On this page, you will be able to see:
(The section entitled "The Great Debate on the Esperanto Accusative" has been moved to another page.)
I have put up some material of my own on three languages because I have special
My background in Languages and Interlanguages:
I am over 50 years old, and have been interested in IALs (International Auxiliary Languages) since I was somewhere around 10-12. I had heard of Esperanto, but had no idea what it looked like. At the time, my feeling was that a basically Romance vocabulary was appropriate; I'd had some French in school, and learned a little Spanish from phrasebooks and the like, and from those (and eventually my high school Latin) cobbled together "Símplé Románcé," my first conlang. It had a fairly complex verb system, patterned on French but regularized (tense, person, and number endings were used agglutinatively, though I did not know the word "agglutinative" then) and it is hardly what I would create now, but over 40 years ago, given my age at the time, it was the best I could do.
In college I ran across my first actual book in (and/or on) a conlang, Alexander Gode's "Interlingua at Sight." So, unlike many others, the first conlang other than my own that I encountered was not Esperanto, but Interlingua. And as the title promised, I read it at sight. There was a little one-page list of small words in it, but otherwise no dictionary, yet I had no trouble reading it. I was impressed.
By then I had had three years of high-school Latin and was beginning two years of college German. I had also picked up bits and pieces of Spanish and had had to study Hebrew (though not in the kind of class where I got to learn the grammar, though I had managed to figure out something of how Hebrew grammar works by "logic-ing" out the individual forms) for my bar mitzvah.
I also had, since age 9 or so, as a result of an encounter with a man who had taken an interest in me, a strong interest in comparative and historical linguistics. We remained friends for several years; I have a dictionary he gave me as a bar mitzvah present. The interest has continued to the present; while I only had one college course in linguistics, I have a large library of books on the subject, and have actually read probably hundreds of those books from cover to cover. The books are not there for show.
So, in college, I became an advocate of Interlingua. When I finally found out how Esperanto works, I was dissatisfied. It was so much more complex: adjective-noun agreement, an accusative case ending, etc. The only way in which it was better than Interlingua was that it had no irregular verbs. And that was hardly worth it. In the absence of knowing any other IALs, the choice was easy to me: Interlingua, and if I could only regularize the verb system, so much the better.
Then I read some pro-Esperanto articles in a Mensa publication, and I wrote a response. My response in turn drew letters from two sources: one particular Esperantist, S. R. Dalton, who attempted, by logic that seemed specious, to convince me that all Esperanto's flaws were virtues, and two or three Idists. (It is still true today that Esperantists go to extraordinary lengths to justify that which is unjustifiable! For more examples, see the Q&A page which has been put on the Web.) The Idists' letters convinced me that a middle ground between E-o and IL existed, and I transferred my loyalty to Ido. (A summary of some of the improvements made to Esperanto when Ido was devised is posted here. )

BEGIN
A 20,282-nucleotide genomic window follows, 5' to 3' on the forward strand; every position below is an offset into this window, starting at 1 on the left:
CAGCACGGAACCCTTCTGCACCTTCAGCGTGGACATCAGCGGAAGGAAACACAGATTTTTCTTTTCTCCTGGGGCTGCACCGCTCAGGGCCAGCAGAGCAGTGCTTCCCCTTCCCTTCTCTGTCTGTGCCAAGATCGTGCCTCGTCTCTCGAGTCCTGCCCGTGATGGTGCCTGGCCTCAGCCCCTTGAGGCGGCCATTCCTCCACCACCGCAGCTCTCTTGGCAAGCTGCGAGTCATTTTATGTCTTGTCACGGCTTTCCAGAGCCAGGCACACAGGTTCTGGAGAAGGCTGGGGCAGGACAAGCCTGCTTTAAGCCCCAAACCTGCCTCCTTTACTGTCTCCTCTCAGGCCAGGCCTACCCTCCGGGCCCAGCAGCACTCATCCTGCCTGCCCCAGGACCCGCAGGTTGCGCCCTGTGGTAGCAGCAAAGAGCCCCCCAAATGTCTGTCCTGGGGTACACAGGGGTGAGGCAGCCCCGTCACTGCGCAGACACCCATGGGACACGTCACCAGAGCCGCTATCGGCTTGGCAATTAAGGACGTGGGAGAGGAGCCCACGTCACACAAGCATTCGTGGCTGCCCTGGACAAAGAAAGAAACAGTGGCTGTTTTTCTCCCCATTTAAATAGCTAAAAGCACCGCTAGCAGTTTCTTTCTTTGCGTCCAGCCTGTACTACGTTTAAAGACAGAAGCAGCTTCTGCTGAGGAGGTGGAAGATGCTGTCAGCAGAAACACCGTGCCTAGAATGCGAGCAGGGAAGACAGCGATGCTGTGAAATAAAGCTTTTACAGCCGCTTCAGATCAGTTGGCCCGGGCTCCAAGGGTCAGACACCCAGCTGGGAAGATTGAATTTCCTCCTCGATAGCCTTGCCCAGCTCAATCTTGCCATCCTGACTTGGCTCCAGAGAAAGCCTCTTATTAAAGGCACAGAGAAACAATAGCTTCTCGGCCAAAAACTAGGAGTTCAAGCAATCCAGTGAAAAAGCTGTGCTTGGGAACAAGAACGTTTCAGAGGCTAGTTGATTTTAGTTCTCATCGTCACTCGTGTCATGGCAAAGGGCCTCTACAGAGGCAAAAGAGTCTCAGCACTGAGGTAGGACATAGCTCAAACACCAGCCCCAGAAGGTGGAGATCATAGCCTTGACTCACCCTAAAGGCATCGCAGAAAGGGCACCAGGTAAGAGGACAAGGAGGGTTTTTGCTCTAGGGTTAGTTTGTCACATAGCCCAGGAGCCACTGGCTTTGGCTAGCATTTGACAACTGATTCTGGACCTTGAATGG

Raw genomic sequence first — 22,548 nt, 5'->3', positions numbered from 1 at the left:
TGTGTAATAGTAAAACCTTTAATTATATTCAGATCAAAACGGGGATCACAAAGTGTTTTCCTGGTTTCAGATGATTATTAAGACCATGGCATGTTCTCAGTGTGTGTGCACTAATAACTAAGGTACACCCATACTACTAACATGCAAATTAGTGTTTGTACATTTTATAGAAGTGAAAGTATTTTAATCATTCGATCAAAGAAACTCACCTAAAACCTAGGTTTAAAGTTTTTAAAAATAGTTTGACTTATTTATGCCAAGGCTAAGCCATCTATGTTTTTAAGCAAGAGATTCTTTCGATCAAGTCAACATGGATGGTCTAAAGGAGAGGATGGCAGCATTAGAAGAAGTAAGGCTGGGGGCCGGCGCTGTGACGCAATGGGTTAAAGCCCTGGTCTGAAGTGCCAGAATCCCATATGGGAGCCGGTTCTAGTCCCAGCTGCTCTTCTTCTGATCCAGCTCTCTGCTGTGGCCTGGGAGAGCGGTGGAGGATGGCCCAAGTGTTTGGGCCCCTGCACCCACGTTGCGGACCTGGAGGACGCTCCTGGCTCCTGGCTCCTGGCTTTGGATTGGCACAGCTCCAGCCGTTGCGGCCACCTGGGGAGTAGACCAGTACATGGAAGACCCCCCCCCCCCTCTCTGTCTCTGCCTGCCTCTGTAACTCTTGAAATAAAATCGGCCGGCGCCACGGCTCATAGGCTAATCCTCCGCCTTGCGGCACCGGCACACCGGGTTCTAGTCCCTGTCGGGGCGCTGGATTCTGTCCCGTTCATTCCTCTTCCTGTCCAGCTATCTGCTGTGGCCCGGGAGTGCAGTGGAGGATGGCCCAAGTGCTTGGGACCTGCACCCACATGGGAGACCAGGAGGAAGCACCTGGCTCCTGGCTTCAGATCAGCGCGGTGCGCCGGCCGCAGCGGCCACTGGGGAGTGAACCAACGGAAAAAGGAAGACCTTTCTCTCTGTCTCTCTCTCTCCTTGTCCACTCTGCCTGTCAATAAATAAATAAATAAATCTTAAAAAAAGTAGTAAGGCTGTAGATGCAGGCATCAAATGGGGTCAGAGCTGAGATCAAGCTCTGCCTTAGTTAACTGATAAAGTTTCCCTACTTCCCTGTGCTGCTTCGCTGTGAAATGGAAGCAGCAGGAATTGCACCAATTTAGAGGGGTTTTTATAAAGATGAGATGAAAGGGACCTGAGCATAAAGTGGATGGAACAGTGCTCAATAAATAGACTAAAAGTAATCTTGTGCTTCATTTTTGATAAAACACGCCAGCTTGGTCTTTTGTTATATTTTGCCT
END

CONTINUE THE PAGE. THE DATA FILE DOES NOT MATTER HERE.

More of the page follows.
The next step occurred when Carl Rostrom, the US head of the Ido movement, died. His daughter distributed what she thought were his Ido materials to any people who requested it. But one of the pamphlets I got was not in Ido. It was the "Standard-Grammar of the Auxiliary Language Intal" by Erich Weferling. It was written entirely in Intal, yet I read it painlessly. It had the regularity of Ido (or Esperanto) but was as at-sight-readable as Interlingua. I really felt that this was the ideal IAL. It had a few idiosyncrasies like an Esperantine "kv" in words that ought to have "qu" and the "c" being pronounced "sh," but these were quite minor to me. Intal became the language I pushed. And in fact I would still be a devotee of Intal if I had not found, in a used book store, Jespersen's book An International Language, where he defined Novial. I found that everything I liked about Intal had been anticipated by Jespersen, and so it is now Novial that I now favor.
I have, over the years, created or coauthored a number of languages, either "experimental" or intended as IALs. As I mentioned, I started with Símplé Románcé as a child, and at one time was working with a co-author on an IAL called Novulinge. A few years ago, I was part of a group that started to develop Voksigid (which unfortunately was never completed). But right now, my main efforts are devoted to a collaboration to update Novial.
And if you don't have enough linguistic terminology to understand some of these writeups, there is a whole page of linguistic glossaries online.
This Scattered Tongues site belongs to Bruce R. Gilson.
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